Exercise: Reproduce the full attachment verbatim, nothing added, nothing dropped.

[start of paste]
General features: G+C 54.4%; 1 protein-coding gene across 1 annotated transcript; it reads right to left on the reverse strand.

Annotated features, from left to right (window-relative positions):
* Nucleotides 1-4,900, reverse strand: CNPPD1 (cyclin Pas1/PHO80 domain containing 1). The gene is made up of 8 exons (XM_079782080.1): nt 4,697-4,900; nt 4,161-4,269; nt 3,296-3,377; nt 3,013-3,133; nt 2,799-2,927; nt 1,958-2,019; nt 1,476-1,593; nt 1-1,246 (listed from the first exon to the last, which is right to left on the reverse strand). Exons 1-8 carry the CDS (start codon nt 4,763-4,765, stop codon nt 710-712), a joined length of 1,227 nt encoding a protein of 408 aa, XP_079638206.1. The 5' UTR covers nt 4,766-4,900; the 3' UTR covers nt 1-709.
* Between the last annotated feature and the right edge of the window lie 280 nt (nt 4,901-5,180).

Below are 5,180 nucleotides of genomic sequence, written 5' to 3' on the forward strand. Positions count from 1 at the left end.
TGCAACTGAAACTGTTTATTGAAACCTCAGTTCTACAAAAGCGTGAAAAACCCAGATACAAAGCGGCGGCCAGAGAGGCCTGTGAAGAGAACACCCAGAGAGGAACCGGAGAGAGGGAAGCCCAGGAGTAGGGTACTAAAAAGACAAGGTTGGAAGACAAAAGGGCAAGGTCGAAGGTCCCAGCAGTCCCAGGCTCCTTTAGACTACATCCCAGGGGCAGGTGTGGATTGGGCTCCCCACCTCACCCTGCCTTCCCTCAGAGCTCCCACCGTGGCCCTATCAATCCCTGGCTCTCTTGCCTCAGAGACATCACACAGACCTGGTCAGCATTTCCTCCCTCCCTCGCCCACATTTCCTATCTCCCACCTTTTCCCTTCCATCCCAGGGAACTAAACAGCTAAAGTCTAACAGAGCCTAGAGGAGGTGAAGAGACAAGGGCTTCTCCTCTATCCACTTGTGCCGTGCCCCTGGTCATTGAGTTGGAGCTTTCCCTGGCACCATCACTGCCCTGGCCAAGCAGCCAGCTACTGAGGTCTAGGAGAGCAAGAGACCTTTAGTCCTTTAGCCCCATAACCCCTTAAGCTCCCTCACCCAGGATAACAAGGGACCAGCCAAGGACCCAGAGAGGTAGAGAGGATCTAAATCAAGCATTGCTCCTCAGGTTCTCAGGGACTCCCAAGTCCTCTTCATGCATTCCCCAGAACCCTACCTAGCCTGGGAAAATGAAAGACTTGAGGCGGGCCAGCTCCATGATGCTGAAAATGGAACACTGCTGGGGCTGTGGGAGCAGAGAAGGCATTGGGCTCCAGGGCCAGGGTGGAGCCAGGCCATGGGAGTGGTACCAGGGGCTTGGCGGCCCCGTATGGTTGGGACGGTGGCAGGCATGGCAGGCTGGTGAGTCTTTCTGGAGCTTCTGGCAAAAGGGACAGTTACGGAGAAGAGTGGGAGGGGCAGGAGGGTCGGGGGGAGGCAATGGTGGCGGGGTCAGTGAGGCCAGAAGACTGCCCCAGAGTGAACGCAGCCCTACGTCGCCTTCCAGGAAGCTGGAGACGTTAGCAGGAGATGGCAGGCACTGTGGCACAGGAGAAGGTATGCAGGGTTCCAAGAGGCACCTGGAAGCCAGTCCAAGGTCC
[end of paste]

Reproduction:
General features: G+C 54.4%; 1 protein-coding gene across 1 annotated transcript; it reads right to left on the reverse strand.

Annotated features, from left to right (window-relative positions):
* Nucleotides 1-4,900, reverse strand: CNPPD1 (cyclin Pas1/PHO80 domain containing 1). The gene is made up of 8 exons (XM_079782080.1): nt 4,697-4,900; nt 4,161-4,269; nt 3,296-3,377; nt 3,013-3,133; nt 2,799-2,927; nt 1,958-2,019; nt 1,476-1,593; nt 1-1,246 (listed from the first exon to the last, which is right to left on the reverse strand). Exons 1-8 carry the CDS (start codon nt 4,763-4,765, stop codon nt 710-712), a joined length of 1,227 nt encoding a protein of 408 aa, XP_079638206.1. The 5' UTR covers nt 4,766-4,900; the 3' UTR covers nt 1-709.
* Between the last annotated feature and the right edge of the window lie 280 nt (nt 4,901-5,180).

Below are 5,180 nucleotides of genomic sequence, written 5' to 3' on the forward strand. Positions count from 1 at the left end.
TGCAACTGAAACTGTTTATTGAAACCTCAGTTCTACAAAAGCGTGAAAAACCCAGATACAAAGCGGCGGCCAGAGAGGCCTGTGAAGAGAACACCCAGAGAGGAACCGGAGAGAGGGAAGCCCAGGAGTAGGGTACTAAAAAGACAAGGTTGGAAGACAAAAGGGCAAGGTCGAAGGTCCCAGCAGTCCCAGGCTCCTTTAGACTACATCCCAGGGGCAGGTGTGGATTGGGCTCCCCACCTCACCCTGCCTTCCCTCAGAGCTCCCACCGTGGCCCTATCAATCCCTGGCTCTCTTGCCTCAGAGACATCACACAGACCTGGTCAGCATTTCCTCCCTCCCTCGCCCACATTTCCTATCTCCCACCTTTTCCCTTCCATCCCAGGGAACTAAACAGCTAAAGTCTAACAGAGCCTAGAGGAGGTGAAGAGACAAGGGCTTCTCCTCTATCCACTTGTGCCGTGCCCCTGGTCATTGAGTTGGAGCTTTCCCTGGCACCATCACTGCCCTGGCCAAGCAGCCAGCTACTGAGGTCTAGGAGAGCAAGAGACCTTTAGTCCTTTAGCCCCATAACCCCTTAAGCTCCCTCACCCAGGATAACAAGGGACCAGCCAAGGACCCAGAGAGGTAGAGAGGATCTAAATCAAGCATTGCTCCTCAGGTTCTCAGGGACTCCCAAGTCCTCTTCATGCATTCCCCAGAACCCTACCTAGCCTGGGAAAATGAAAGACTTGAGGCGGGCCAGCTCCATGATGCTGAAAATGGAACACTGCTGGGGCTGTGGGAGCAGAGAAGGCATTGGGCTCCAGGGCCAGGGTGGAGCCAGGCCATGGGAGTGGTACCAGGGGCTTGGCGGCCCCGTATGGTTGGGACGGTGGCAGGCATGGCAGGCTGGTGAGTCTTTCTGGAGCTTCTGGCAAAAGGGACAGTTACGGAGAAGAGTGGGAGGGGCAGGAGGGTCGGGGGGAGGCAATGGTGGCGGGGTCAGTGAGGCCAGAAGACTGCCCCAGAGTGAACGCAGCCCTACGTCGCCTTCCAGGAAGCTGGAGACGTTAGCAGGAGATGGCAGGCACTGTGGCACAGGAGAAGGTATGCAGGGTTCCAAGAGGCACCTGGAAGCCAGTCCAAGGTCC